8   The Changing Landscape

In this section


Changes to Creeks
and Riparian Habitat

Uplands: Persistence
and Change

Changes in the Valley

Changes in the Baylands

Changes to Creeks and Riparian Habitat

Health of Miller Creek

Miller Creek and its tributaries have been significantly altered by land use practices since Euro-American contact. Heavy cattle grazing, the conversion from native perennial to non-native annual grasslands, urbanization, ditching and the construction of storm drains have all increased the amount and depth of runoff during storms. The increased runoff has caused channels in the upper watershed and in the upstream reaches of the valleys to erode their beds (i.e., incise), leading to local bank failure and loss of riparian vegetation. The eroded sediments have accumulated upstream of some bridges and culverts that act like sediment dams, and along the lower limits of the mainstem channel near the baylands. The accumulation of sediment in the mainstem channel has raised its bed and increased the risk of flooding. Flood control levees have been added in some places.

Channel incision and agradation

This photo depicting rapid erosion was taken in the early 1980s,
prior to a bank stabilization project near Lucas Valley estates
(Photograph by Haltiner, 1981).

The Grady Bridge can be used as a reference point for the process of channel incision (down-cutting) and channel aggradation (sediment accumulation) of the channel bed. The bridge incorporates a cement apron that crosses the channel and prevents the bed below the bridge from adjusting its height. The bed has aggraded to the height of the apron on its upstream side. On the downstream side, the bed has incised more than 10 feet. The incision will eventually threaten the integrity of the apron. If it fails, all of the sediment stored behind it will be mobilized, causing aggradation, and potentially flooding, someplace downstream.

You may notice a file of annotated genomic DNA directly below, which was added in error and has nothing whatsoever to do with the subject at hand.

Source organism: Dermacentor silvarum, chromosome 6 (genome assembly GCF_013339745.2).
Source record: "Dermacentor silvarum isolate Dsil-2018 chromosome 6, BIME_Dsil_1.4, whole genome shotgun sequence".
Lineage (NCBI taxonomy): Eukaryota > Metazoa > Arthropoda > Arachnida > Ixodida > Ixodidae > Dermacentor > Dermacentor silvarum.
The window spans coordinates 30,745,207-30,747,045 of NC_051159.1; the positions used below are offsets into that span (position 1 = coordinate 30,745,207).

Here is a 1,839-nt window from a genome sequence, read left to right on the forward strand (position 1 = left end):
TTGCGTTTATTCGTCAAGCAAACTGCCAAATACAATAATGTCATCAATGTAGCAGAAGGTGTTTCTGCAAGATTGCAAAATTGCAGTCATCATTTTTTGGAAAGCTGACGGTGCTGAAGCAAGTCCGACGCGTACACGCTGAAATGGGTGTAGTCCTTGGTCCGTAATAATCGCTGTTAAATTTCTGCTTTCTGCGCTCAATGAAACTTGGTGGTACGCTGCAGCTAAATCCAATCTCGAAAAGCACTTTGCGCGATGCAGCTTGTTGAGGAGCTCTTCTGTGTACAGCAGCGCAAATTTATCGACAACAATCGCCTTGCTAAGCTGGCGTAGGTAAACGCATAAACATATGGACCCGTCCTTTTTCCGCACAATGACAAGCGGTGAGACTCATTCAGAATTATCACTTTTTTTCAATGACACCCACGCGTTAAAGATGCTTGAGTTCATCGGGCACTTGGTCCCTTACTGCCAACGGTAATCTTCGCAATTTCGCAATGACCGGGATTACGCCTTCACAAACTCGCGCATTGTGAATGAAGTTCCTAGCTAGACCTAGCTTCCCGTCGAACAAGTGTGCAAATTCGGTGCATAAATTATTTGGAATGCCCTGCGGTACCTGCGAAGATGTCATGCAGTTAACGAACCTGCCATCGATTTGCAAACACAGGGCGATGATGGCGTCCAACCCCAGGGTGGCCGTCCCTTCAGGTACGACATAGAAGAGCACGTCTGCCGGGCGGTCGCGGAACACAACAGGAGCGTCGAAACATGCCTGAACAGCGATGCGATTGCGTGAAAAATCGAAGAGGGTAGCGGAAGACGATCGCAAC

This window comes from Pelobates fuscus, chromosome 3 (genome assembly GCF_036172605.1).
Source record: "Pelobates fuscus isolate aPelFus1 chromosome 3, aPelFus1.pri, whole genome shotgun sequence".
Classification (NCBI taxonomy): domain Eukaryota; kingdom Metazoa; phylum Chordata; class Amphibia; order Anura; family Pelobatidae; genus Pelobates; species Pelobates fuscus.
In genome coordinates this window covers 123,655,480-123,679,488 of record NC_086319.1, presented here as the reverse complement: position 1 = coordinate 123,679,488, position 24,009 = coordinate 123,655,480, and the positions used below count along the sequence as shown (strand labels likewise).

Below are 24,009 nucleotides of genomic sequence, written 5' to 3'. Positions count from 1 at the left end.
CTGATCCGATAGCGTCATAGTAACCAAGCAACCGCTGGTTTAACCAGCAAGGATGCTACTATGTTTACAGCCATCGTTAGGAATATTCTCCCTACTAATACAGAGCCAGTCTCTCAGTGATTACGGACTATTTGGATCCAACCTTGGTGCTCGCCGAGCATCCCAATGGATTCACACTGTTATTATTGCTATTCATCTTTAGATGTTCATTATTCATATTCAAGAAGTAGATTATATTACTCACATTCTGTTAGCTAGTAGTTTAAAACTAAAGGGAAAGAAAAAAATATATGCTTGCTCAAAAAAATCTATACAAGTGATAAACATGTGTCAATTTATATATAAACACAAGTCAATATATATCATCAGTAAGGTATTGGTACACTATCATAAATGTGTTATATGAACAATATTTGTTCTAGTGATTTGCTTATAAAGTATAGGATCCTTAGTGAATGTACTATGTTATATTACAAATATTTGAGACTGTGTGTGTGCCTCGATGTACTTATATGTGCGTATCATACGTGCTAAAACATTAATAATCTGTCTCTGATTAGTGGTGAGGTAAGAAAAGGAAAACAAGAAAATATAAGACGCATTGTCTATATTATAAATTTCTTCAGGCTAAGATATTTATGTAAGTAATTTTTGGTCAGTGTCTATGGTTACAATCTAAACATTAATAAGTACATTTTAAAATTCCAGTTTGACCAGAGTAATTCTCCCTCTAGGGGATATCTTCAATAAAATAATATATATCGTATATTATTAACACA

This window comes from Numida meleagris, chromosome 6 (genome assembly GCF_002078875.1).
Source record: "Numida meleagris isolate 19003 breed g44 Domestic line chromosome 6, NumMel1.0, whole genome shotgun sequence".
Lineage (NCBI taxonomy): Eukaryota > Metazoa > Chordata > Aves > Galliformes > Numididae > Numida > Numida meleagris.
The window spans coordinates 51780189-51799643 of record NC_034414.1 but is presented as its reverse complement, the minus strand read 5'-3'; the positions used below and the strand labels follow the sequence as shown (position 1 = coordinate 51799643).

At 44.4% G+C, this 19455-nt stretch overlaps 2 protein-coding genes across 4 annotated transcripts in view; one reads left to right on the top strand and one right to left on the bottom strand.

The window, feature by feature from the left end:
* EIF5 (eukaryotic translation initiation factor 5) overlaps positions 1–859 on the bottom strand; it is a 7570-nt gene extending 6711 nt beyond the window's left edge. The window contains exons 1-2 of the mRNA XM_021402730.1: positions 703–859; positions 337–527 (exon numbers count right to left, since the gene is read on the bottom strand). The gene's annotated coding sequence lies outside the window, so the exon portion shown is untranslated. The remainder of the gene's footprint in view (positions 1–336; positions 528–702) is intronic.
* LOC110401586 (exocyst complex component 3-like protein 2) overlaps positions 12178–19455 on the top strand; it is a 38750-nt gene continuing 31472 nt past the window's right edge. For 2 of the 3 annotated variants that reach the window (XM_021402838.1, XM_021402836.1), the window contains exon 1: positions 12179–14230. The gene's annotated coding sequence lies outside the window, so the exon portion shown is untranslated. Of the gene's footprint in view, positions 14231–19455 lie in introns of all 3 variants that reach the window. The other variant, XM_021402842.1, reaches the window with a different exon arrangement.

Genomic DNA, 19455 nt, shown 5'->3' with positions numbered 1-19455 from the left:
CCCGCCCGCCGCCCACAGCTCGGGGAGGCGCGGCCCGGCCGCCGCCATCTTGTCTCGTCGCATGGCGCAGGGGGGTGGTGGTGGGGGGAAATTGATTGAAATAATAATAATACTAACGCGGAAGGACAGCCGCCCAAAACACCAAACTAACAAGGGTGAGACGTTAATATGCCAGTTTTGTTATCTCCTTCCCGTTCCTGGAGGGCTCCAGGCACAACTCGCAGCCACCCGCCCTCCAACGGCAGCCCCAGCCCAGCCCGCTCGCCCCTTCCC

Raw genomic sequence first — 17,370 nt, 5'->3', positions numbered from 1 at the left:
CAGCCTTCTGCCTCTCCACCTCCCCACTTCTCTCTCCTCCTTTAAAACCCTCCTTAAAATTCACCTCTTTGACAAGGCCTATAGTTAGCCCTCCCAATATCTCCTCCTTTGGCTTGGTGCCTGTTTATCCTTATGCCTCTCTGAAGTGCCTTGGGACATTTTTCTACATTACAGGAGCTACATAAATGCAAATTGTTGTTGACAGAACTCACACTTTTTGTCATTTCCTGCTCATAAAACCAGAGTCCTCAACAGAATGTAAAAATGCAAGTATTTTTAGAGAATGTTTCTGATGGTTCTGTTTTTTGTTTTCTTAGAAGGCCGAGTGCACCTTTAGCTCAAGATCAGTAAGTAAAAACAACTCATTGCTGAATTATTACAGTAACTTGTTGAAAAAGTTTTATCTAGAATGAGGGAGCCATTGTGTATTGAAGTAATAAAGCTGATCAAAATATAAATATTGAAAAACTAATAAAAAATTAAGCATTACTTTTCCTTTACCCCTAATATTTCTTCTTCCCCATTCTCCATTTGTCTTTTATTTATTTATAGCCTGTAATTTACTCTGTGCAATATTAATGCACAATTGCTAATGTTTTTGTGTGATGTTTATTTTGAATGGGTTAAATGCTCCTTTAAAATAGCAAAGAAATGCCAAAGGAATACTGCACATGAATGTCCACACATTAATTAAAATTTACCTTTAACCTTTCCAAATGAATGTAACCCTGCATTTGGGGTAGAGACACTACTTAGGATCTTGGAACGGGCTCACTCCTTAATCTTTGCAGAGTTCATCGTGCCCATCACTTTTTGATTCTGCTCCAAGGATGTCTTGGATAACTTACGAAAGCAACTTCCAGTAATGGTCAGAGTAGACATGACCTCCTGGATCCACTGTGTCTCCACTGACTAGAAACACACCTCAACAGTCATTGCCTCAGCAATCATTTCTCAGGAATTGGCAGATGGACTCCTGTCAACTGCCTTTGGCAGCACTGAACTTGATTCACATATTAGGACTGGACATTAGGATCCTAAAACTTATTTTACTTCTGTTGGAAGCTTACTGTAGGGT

Culverts and revetments

Culverts emptying into Miller Creek near Lucas Valley
Road (Environmental Science Associates 1973)

Other obvious land use impacts to the stream ecosystem include the routing of a major tributary into a buried culvert near Blackstone Canyon, and the construction of a straight concrete flood control channel in Marinwood. These kinds of alterations can reduce many stream ecological services, including the support of steelhead and other anadromous fishes. Revetments to prevent bank erosion are common but not ubiquitous throughout the urbanized valleys. While revetment can slow bank erosion, it cannot stop it, especially where the channel is incising. Revetment tends to require ongoing maintenance with occasional replacement. Levees and revetments can lead to downstream incision by confining flow, thus increasing water depth and its power to erode. Mapping all of these various channel modifications would be helpful for quantifying their impacts and identifying what, if any, changes in stream engineering and land uses might be warranted.